In this paper we examined the initial responses of LIP neurons to flashed stimuli. Most neurons with visual activity had a rapid, precisely timed on-response that was often followed by a brief period of inactivity. These data show that LIP receives a temporally precise message signaling the onset of a new stimulus; this information could be used to direct attention rapidly toward the new stimulus.
Latencies for the ring stimuli ranged from 34 to 60 msec (mean, 41.4 msec) and increased to 42–76 msec (mean, 49.5 msec) when the target was presented in the RF. These latencies are generally shorter than those reported originally for the posterior parietal cortex as a whole (Bushnell et al., 1981
) or for LIP (Barash et al., 1991
). There are several possible reasons for this difference, such as stimulus size, contrast, duration, location in RF, bin size (2 msec compared with 20 msec), and the method used to confirm stimulus onset. In addition, it is possible that because we had only two target and four probe locations the animals learned to anticipate the stimulus onsets, and the resultant “expectancy” shortened latency. However, this is very unlikely to be the case, for several reasons. First, the stimulus timings and locations were randomized from trial to trial. Second, on some trials no target or distractor appeared in the RF. In these trials we found no response at the time that the target or distractor might have been expected to appear in RF (J.W. Bisley and M.E. Goldberg, unpublished observations). Finally, the latencies to the probe and distractor at the locus of attention (where the monkey was presumably expecting the stimulus) were no different from the latencies to these stimuli elsewhere.
Bair et al. (2002)
have shown onset latencies ranging from 30 to 50 msec in area MT, an area receiving information directly from V1 and projecting to LIP. The middle superior temporal (MST) area is another direct recipient of MT projections (like LIP), and Kawano et al. (1994)
found that MST latencies range from 37 to 86 msec, with a mean of 47.1 msec. The range and distribution of these data are very similar to those shown in . Thus, the latencies measured in the current study are consistent with previous results and highlight the speed with which information can pass through the visual system.
We show here that prior attention allocation has no effect on the magnitude or latency of the initial burst. Attention factors similarly have no effect on the onset response in lower areas, such as MT, V2, and V4 (Treue, 2001
). The only substantial factor found to affect latency was stimulus type: latencies to the rings were shorter than latencies to the probes, which were in turn shorter than latencies to the target or distractor. Such differences related to stimulus characteristics could simply mirror similar differences observed in the input areas (Reich et al., 2001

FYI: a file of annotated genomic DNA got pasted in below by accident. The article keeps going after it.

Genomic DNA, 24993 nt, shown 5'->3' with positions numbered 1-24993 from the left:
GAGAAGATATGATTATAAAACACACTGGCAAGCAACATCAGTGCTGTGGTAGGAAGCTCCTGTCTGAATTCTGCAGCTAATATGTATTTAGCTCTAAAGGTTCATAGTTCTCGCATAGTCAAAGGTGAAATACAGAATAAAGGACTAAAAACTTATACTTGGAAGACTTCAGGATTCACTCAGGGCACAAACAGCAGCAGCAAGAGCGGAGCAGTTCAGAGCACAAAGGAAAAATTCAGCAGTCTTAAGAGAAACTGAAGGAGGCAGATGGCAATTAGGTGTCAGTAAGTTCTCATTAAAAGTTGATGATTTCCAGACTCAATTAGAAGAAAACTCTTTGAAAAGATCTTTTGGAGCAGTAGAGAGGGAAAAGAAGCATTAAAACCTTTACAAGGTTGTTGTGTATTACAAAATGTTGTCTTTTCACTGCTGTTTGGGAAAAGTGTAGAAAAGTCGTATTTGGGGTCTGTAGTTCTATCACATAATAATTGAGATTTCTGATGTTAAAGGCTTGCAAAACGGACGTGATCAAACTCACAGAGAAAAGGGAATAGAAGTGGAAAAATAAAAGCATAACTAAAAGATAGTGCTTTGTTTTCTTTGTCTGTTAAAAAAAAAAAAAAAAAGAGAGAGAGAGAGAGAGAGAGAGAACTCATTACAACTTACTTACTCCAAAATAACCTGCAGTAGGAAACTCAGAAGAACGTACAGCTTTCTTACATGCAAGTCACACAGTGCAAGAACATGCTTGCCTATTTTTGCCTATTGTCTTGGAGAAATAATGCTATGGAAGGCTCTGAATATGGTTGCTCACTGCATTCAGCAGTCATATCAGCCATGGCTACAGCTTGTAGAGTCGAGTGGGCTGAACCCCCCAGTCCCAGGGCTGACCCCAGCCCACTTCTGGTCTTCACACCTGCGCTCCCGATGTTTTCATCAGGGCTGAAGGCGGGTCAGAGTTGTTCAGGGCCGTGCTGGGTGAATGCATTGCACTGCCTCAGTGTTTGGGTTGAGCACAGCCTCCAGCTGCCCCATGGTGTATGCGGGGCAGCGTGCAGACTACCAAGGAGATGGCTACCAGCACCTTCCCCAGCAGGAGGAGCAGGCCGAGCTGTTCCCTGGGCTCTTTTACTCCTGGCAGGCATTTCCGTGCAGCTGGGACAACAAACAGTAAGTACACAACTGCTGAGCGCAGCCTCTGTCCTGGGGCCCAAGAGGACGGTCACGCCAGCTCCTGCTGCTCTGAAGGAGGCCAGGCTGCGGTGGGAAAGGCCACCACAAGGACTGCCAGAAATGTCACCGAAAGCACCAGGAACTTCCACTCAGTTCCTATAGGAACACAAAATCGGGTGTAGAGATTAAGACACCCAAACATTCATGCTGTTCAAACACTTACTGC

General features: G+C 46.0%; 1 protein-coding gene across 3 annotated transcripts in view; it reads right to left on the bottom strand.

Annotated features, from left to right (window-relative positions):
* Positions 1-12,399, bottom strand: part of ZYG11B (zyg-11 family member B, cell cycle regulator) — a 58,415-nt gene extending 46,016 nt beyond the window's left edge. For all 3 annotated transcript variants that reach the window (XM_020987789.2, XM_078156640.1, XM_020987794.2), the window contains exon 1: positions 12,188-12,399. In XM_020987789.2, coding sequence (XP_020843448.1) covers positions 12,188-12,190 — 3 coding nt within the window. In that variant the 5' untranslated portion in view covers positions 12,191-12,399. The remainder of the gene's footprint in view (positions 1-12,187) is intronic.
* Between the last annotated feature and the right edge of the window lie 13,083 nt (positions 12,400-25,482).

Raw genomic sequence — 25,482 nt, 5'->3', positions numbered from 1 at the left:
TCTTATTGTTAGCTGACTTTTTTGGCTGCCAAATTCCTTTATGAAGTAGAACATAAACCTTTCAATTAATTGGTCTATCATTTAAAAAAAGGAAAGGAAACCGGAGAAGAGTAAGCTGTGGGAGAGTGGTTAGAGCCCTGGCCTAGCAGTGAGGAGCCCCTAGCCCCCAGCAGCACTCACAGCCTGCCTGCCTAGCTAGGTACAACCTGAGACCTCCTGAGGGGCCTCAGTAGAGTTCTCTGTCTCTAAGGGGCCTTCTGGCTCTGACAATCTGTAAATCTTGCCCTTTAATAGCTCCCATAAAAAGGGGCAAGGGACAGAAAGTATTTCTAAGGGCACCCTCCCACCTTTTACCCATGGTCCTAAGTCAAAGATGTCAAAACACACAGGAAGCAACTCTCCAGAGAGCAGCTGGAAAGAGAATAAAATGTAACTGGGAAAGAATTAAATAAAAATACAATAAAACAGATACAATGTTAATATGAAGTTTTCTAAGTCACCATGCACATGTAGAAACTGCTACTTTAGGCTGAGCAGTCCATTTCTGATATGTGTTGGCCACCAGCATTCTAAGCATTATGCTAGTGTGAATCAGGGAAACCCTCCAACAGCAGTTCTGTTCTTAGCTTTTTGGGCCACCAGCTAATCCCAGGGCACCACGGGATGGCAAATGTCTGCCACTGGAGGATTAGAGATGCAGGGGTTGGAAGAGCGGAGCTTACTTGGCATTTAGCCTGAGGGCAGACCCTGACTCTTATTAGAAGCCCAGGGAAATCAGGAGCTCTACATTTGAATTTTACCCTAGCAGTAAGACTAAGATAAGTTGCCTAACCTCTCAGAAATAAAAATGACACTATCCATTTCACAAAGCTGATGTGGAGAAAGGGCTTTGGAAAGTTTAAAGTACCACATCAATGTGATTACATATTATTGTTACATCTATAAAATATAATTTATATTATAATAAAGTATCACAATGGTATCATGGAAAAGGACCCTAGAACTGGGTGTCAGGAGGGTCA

). In most neurons the response to the task-irrelevant distractor was characterized by an initial burst followed by a brief pause in activity, and then often followed by a more sustained visual response. It was only this later activity that was affected by prior attention allocation. The lack of influence of attention factors on latency and response magnitude, combined with the fact that the latencies are extremely short and only slightly longer than those in area MT, strongly suggests that the initial burst is a pure visual response that travels quickly through the visual system. We speculate that it arises from input through a rapid V1–MT–LIP connection (Andersen et al., 1990
) in the magnocellular pathway.
Although the actual function of LIP is still a matter of dispute (Dickinson et al., 2003
), most studies agree that it has a complicated, cognitive function that transcends simple visual analysis (Andersen and Buneo, 2003
; Bisley and Goldberg, 2003b
). The activity of neurons in LIP has been related to decision making (Roitman and Shadlen, 2002
), reward value (Platt and Glimcher, 1999
), time keeping (Leon and Shadlen, 2003
), saccade planning (Snyder et al., 1998
), and salience (Gottlieb et al., 1998
). We found that only the later sustained visual activity, emerging ~40–50 msec after the beginning of the response, reflects these more cognitive functions. The pause in visual activity between the onset burst and the later sustained visual response could represent a period during which the purely sensory response that travels quickly through the visual system has ended, but the longer latency visual response that is subject to cognitive modulation has not yet occurred. It is also possible that the pause represents a period of inhibition brought about by neighboring LIP neurons; however, the lack of a clear relationship between the initial visual response and the presence or absence of inactivity suggests that this may not be the case.
In addition to the short latencies, we found that most neurons had little variation in latency across trials. This, coupled with high firing rates during the burst, produced highly reproducible first spike times. These responses were as precise as those seen to stimulus changes in the LGN (Reinagel and Reid, 2000
) and in area MT (Buracas et al., 1998
); adding to the growing body of literature indicating that timing precision is not diminished at successive stages of visual processing. A coincidence detector could look at the precisely timed burst of activity from these neurons and detect the timing of stimulus onset with high precision (Lisman, 1997
). If the activity across LIP is used to allocate attention, this would allow a quick and reliable orienting of attention to suddenly appearing stimuli, a trait that would be evolutionarily advantageous.